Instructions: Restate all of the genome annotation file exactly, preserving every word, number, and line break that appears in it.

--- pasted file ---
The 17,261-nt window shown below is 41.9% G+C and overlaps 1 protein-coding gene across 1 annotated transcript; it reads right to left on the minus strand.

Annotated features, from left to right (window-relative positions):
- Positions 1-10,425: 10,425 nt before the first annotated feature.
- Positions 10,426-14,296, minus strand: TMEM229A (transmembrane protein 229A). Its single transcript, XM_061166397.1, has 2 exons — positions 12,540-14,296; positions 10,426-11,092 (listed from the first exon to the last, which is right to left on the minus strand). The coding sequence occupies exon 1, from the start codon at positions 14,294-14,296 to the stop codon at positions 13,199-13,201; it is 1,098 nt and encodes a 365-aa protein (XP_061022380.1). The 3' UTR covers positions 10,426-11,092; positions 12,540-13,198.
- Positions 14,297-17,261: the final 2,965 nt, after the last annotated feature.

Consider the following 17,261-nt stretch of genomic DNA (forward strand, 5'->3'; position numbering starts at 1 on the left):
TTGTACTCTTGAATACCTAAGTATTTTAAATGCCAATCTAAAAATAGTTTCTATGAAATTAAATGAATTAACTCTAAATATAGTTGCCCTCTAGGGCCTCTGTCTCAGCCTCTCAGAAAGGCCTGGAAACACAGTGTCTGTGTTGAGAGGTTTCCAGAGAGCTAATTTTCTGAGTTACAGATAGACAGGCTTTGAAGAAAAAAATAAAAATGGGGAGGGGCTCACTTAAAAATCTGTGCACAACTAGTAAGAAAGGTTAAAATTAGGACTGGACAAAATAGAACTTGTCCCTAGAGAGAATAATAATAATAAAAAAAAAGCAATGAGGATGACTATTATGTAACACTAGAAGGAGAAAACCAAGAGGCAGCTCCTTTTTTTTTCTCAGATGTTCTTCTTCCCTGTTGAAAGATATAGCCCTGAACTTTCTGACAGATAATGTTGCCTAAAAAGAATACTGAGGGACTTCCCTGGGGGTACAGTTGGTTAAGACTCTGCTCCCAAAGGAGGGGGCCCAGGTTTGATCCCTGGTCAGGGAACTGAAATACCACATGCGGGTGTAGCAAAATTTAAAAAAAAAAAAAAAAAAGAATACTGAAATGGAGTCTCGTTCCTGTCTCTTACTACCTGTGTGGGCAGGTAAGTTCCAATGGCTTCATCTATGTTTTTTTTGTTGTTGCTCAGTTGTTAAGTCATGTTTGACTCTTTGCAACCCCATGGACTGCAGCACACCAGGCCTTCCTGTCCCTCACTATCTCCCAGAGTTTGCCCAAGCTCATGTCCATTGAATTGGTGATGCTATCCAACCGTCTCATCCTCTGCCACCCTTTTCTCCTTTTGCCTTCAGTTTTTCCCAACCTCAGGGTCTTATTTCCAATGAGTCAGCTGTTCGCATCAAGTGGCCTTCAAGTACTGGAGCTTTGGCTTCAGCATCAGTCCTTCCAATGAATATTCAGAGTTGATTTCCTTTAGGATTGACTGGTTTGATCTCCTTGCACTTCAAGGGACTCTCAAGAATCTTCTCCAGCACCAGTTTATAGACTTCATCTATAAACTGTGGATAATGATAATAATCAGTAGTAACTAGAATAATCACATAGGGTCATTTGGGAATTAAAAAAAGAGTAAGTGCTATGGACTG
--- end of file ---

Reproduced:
The 17,261-nt window shown below is 41.9% G+C and overlaps 1 protein-coding gene across 1 annotated transcript; it reads right to left on the minus strand.

Annotated features, from left to right (window-relative positions):
- Positions 1-10,425: 10,425 nt before the first annotated feature.
- Positions 10,426-14,296, minus strand: TMEM229A (transmembrane protein 229A). Its single transcript, XM_061166397.1, has 2 exons — positions 12,540-14,296; positions 10,426-11,092 (listed from the first exon to the last, which is right to left on the minus strand). The coding sequence occupies exon 1, from the start codon at positions 14,294-14,296 to the stop codon at positions 13,199-13,201; it is 1,098 nt and encodes a 365-aa protein (XP_061022380.1). The 3' UTR covers positions 10,426-11,092; positions 12,540-13,198.
- Positions 14,297-17,261: the final 2,965 nt, after the last annotated feature.

Consider the following 17,261-nt stretch of genomic DNA (forward strand, 5'->3'; position numbering starts at 1 on the left):
TTGTACTCTTGAATACCTAAGTATTTTAAATGCCAATCTAAAAATAGTTTCTATGAAATTAAATGAATTAACTCTAAATATAGTTGCCCTCTAGGGCCTCTGTCTCAGCCTCTCAGAAAGGCCTGGAAACACAGTGTCTGTGTTGAGAGGTTTCCAGAGAGCTAATTTTCTGAGTTACAGATAGACAGGCTTTGAAGAAAAAAATAAAAATGGGGAGGGGCTCACTTAAAAATCTGTGCACAACTAGTAAGAAAGGTTAAAATTAGGACTGGACAAAATAGAACTTGTCCCTAGAGAGAATAATAATAATAAAAAAAAAGCAATGAGGATGACTATTATGTAACACTAGAAGGAGAAAACCAAGAGGCAGCTCCTTTTTTTTTCTCAGATGTTCTTCTTCCCTGTTGAAAGATATAGCCCTGAACTTTCTGACAGATAATGTTGCCTAAAAAGAATACTGAGGGACTTCCCTGGGGGTACAGTTGGTTAAGACTCTGCTCCCAAAGGAGGGGGCCCAGGTTTGATCCCTGGTCAGGGAACTGAAATACCACATGCGGGTGTAGCAAAATTTAAAAAAAAAAAAAAAAAAGAATACTGAAATGGAGTCTCGTTCCTGTCTCTTACTACCTGTGTGGGCAGGTAAGTTCCAATGGCTTCATCTATGTTTTTTTTGTTGTTGCTCAGTTGTTAAGTCATGTTTGACTCTTTGCAACCCCATGGACTGCAGCACACCAGGCCTTCCTGTCCCTCACTATCTCCCAGAGTTTGCCCAAGCTCATGTCCATTGAATTGGTGATGCTATCCAACCGTCTCATCCTCTGCCACCCTTTTCTCCTTTTGCCTTCAGTTTTTCCCAACCTCAGGGTCTTATTTCCAATGAGTCAGCTGTTCGCATCAAGTGGCCTTCAAGTACTGGAGCTTTGGCTTCAGCATCAGTCCTTCCAATGAATATTCAGAGTTGATTTCCTTTAGGATTGACTGGTTTGATCTCCTTGCACTTCAAGGGACTCTCAAGAATCTTCTCCAGCACCAGTTTATAGACTTCATCTATAAACTGTGGATAATGATAATAATCAGTAGTAACTAGAATAATCACATAGGGTCATTTGGGAATTAAAAAAAGAGTAAGTGCTATGGACTG